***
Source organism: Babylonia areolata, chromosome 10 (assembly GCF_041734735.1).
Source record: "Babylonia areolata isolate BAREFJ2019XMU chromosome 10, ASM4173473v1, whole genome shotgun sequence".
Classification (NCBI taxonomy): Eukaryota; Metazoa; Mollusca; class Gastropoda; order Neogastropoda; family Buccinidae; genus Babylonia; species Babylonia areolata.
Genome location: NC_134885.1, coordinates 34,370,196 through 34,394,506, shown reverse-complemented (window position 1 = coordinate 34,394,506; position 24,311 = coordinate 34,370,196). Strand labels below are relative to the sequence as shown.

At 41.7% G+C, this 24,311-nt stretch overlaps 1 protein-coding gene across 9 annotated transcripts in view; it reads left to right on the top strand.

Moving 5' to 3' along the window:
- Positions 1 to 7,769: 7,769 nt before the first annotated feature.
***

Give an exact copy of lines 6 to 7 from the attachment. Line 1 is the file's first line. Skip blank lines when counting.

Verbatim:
Moving 5' to 3' along the window:
- Positions 1 to 7,769: 7,769 nt before the first annotated feature.